Jeff Yeager, author of four books on frugal living, including How to Retire the CheapskateWay offers practical tips on how to cut expenses, save more and change the way you think about money.
CURB IMPULSE BUYING
“I recommend a mandatory waiting period of one week from the time you see those shoes in the store you’re tempted to buy to the time you go back to purchase them,” says Yeager. “I predict more than 50 percent of the time, you’ll never go back.”
CONDUCT A “WHAT THE HECK WAS I THINKING?” AUDIT
“Look through the receipts of some of the major things you’ve purchased during the last six months and ask yourself: ‘If I had it to do over again, would I really buy that?’ advises Yeager. “Keep a list of those things, and I think you’ll notice a trend of impulse-buying bad spending habits.”
BROWN BAG IT
“Bringing your lunch to work every day could easily save you $25 per week,” claims Yeager. “That’s a savings of about $1,300 per year, or more than $50,000 over a 40-year career.”
REDISCOVER THE LIBRARY
Yeager says: “The average American household spends about $200 per year on books, most of which could be borrowed for free from any of the nation’s 17,000 public libraries.”
SKIP THE CONVENIENCE STORE
“I recently compared prices on 10 common grocery items at a convenience store and at the supermarket right next door,” explains Yeager. “The supermarket came in a whopping 45 percent cheaper on the exact same items. That’s saving more than $2,300 per year if you spend at least $100 on groceries each week.”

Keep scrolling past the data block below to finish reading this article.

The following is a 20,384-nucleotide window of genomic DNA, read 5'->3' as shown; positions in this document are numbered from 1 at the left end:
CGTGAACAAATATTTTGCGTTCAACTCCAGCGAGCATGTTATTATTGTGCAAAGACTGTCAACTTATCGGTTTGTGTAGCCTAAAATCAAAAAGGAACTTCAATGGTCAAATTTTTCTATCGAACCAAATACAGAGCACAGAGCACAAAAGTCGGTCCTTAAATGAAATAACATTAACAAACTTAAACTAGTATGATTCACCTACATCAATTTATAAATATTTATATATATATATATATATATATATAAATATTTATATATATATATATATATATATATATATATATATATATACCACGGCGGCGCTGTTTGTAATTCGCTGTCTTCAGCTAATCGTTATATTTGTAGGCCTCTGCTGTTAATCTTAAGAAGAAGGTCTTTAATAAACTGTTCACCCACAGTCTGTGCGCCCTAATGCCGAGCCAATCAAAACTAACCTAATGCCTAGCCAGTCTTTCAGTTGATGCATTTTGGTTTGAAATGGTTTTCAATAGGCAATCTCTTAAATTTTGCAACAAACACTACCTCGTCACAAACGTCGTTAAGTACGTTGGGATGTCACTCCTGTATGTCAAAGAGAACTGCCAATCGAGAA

REVIEW YOUR INSURANCE
“Before you renew your insurance policies, review them and ask your agent about ways to reduce costs,” suggests Yeager. “My agent told me we qualified for a ‘good driver’ discount and that it didn’t make financial sense to carry collision or comprehensive coverage on our aged vehicle. We lowered our annual premiums by nearly $350.”
GO COLD TURKEY
“If you smoke one or more packs of cigarettes, buy six or more lottery tickets, drink at least one alcoholic beverage at a bar or restaurant or buy a candy bar, bag of chips and a soda from a vending machine daily, stop at least one such habit,” insists Yeager. Estimated savings: $2,000 per year.
RETHINK YOUR COMMUTE
“Walk, ride a bike or use mass transit to get to work,” suggests Yeager. “You’ll save thousands, based on AAA estimates of the cost of owning and operating a car and the length of the typical American commute, which is about 32 miles round trip per workday.” Estimated savings: $4,000 per year.
Written by Shydel James